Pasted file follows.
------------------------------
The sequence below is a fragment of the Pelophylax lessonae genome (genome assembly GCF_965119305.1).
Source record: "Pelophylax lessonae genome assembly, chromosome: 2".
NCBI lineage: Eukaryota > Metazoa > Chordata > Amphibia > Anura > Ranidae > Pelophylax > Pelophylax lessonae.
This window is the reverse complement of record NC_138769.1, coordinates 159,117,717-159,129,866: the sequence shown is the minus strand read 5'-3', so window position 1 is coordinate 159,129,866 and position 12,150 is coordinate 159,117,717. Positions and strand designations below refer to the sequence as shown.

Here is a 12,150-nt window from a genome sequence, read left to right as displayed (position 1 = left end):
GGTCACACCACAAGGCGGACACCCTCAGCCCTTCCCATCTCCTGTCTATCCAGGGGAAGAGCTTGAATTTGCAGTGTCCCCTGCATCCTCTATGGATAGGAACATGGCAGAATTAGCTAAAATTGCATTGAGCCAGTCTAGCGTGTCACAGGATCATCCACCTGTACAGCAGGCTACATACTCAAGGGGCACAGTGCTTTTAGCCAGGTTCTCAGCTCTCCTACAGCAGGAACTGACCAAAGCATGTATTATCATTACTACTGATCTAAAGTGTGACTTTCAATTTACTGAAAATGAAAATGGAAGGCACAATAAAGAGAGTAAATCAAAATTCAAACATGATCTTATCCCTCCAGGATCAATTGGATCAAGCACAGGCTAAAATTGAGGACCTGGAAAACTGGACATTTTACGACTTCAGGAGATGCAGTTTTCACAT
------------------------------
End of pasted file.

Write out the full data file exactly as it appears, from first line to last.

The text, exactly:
The sequence below is a fragment of the Pelophylax lessonae genome (genome assembly GCF_965119305.1).
Source record: "Pelophylax lessonae genome assembly, chromosome: 2".
NCBI lineage: Eukaryota > Metazoa > Chordata > Amphibia > Anura > Ranidae > Pelophylax > Pelophylax lessonae.
This window is the reverse complement of record NC_138769.1, coordinates 159,117,717-159,129,866: the sequence shown is the minus strand read 5'-3', so window position 1 is coordinate 159,129,866 and position 12,150 is coordinate 159,117,717. Positions and strand designations below refer to the sequence as shown.

Here is a 12,150-nt window from a genome sequence, read left to right as displayed (position 1 = left end):
GGTCACACCACAAGGCGGACACCCTCAGCCCTTCCCATCTCCTGTCTATCCAGGGGAAGAGCTTGAATTTGCAGTGTCCCCTGCATCCTCTATGGATAGGAACATGGCAGAATTAGCTAAAATTGCATTGAGCCAGTCTAGCGTGTCACAGGATCATCCACCTGTACAGCAGGCTACATACTCAAGGGGCACAGTGCTTTTAGCCAGGTTCTCAGCTCTCCTACAGCAGGAACTGACCAAAGCATGTATTATCATTACTACTGATCTAAAGTGTGACTTTCAATTTACTGAAAATGAAAATGGAAGGCACAATAAAGAGAGTAAATCAAAATTCAAACATGATCTTATCCCTCCAGGATCAATTGGATCAAGCACAGGCTAAAATTGAGGACCTGGAAAACTGGACATTTTACGACTTCAGGAGATGCAGTTTTCACAT